By A.P. Dillon
The NY Times has an article out this week titled, “Home Schooling: More Pupils, Less Regulation“. The article focuses on changes in Pennsylvania, but this is an article that should give everyone pause.
The article’s main thrust is that homeschools are not regulated enough and deserve more oversight – by a government entity, of course. A loose translation of that might be ‘all your kids are belong to us’.
The article talks around the fact that the choice to homeschool is the fundamental right of the parent, despite what the DOJ or in this case, a non-profit, might have to say about it. One of the major points of homeschooling is to avoid government interference and intrusion, not add to it.
The NY times cites a non-profit leading the charge to invade homeschools and bases the article around the non-profit’s claims on oversight:
Eleven states do not require families to register with any school district or state agency that they are teaching their children at home, according to the Coalition for Responsible Home Education, a nonprofit group that is pushing for more accountability in home schooling. Fourteen states do not specify any subjects that families must teach, and only nine states require that parents have at least a high school diploma or equivalent in order to teach their children. In half the states, children who are taught at home never have to take a standardized test or be subject to any sort of formal outside assessment.
Coalition for Responsible Home Education’s (CRHE) website is registered anonymously. It seems perhaps that CHRE’s demands for accountability and transparency only extends to other people. View the non-profit information for CRHE here. I was unable to find their 990 or required 990-N.
The founders, Rachel Coleman and Heather Doney were homeschooled but have turned their attention to raising awareness of the abuses that can happen in a homeschool. Gee, because public schools don’t have that problem at all, right?
The unspoken underlying theme being that homeschooling is dangerous; Parents can’t be trusted to make educational decisions for their kids. Along those same lines is the theme of the use of homeschooling as a shield for abuse or equating homeschooling with abuse, with the focus on a small fraction of cases being used as the premise for oversight of the majority.
The NY Times article doesn’t cite the number of abuse cases but their non-profit source does on their website, “As of October 2014, the website has 242 cases listed, of which 94 involve fatalities.” Bear in mind, there are somewhere near 2 million homeschooled kids in the United States. On the official CHRE site, I didn’t see a time frame of these “242 cases and 94 fatalities”, however, on the website CHRE redirects you to called ‘Homeschooling’s Invisible Children’, they have a timeline of the fatalities that goes back to 1987.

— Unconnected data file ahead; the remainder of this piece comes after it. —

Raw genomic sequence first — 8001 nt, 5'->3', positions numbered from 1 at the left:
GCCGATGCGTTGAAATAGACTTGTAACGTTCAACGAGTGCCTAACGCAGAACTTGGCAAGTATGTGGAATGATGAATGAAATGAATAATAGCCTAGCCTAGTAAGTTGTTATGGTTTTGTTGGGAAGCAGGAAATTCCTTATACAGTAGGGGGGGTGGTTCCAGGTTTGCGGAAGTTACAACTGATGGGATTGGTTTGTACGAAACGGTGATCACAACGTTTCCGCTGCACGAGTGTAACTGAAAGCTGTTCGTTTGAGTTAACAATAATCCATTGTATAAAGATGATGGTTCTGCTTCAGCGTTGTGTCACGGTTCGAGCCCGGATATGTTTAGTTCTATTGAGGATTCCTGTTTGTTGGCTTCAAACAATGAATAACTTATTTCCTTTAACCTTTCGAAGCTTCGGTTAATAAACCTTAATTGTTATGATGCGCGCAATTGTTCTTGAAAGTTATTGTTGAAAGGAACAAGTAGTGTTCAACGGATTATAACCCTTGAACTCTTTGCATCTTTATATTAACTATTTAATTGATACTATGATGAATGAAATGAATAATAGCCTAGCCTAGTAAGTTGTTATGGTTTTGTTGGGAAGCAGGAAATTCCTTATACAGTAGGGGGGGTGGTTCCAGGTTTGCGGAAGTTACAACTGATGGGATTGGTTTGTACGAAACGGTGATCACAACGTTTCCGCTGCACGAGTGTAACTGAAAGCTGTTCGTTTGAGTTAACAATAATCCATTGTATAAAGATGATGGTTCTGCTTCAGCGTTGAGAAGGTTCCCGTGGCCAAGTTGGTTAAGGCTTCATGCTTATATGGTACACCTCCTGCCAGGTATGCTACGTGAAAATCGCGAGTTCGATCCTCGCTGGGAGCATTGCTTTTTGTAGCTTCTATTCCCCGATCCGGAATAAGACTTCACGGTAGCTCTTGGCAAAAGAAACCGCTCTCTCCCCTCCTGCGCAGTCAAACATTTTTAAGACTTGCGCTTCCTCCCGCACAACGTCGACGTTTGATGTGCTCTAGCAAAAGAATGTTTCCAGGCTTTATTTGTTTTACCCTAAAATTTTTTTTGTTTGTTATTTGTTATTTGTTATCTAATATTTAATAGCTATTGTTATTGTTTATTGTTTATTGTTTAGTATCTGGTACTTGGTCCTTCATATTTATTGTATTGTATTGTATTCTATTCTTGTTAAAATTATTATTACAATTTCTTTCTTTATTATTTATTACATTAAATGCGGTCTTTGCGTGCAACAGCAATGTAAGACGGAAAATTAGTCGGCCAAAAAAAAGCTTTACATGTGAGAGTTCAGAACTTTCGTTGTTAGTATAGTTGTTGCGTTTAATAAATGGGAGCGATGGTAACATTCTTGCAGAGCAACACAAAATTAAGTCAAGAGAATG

The question has to be asked, are the “242 cases and 94 fatalities” CHRE is using from this timeline that spans a 28 year period? It can also be argued that in these cases pointed to by CHRE, homeschooling isn’t the issue, abuse is. Arguably, said abuse would have happened regardless of schooling status. I’m not trying to make light of any of these rather horrifying cases, just pointing out there appears to be a muddying of the real issue here.
Coleman, according to CRHE’s website, “is currently working on a dissertation on the role of children and childhood in the rise of the Christian Right.” Someone didn’t get the memo about homeschooling not being just for “scary religious people” anymore. Paging Buffy and Glenn Reynolds.
Coleman seems to be in the ‘all your kids belong to us’ camp. By her own admission in the NY Times piece,
spying on parents some accountability ought to keep those pesky parents in line:
Rachel Coleman, executive director of the coalition, who was home-schooled from kindergarten through high school, said that although she had a good experience, she had talked to many others who did not. “Just having some accountability would absolutely make parents who might otherwise drop the ball step it up a bit,” she said.
Got that parents? We need someone checking your work for you because you might slip up.
The closing paragraph is a good response to Ms. Coleman or anyone else who thinks they know best for someone else’s children:
Ms. Santoro said she was frustrated that despite the change in Pennsylvania’s law, she still had to show a portfolio of Jack’s and Lily’s work to an outside evaluator.
“It’s almost like the State of Pennsylvania feels that home-educating families are hiding something or that they just absolutely must micromanage us,” she said. “I only know what’s best for the Santoros. I don’t know what’s best for anyone else, and no one knows what’s best for me.”
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A.P. Dillon (Lady Liberty 1885), is a Conservative minded wife and mother living in the Triangle area of North Carolina. A.P. Dillon founded the blog LadyLiberty1885.com in 2009. After the 2012 election, she added an Instapundit style blog called The ConMom Blog. Mrs. Dillon recently participated in Glenn Beck’sWe Will Not Conform. Mrs. Dillon’s writing, in addition to Da Tech Guy’s Magnificent 7, can also be found at StopCommonCoreNC.org, WatchdogWireNC and WizBang. Non-political writing projects include science fiction novellas that are, as of yet, unpublished. Her current writing project is a children’s book series.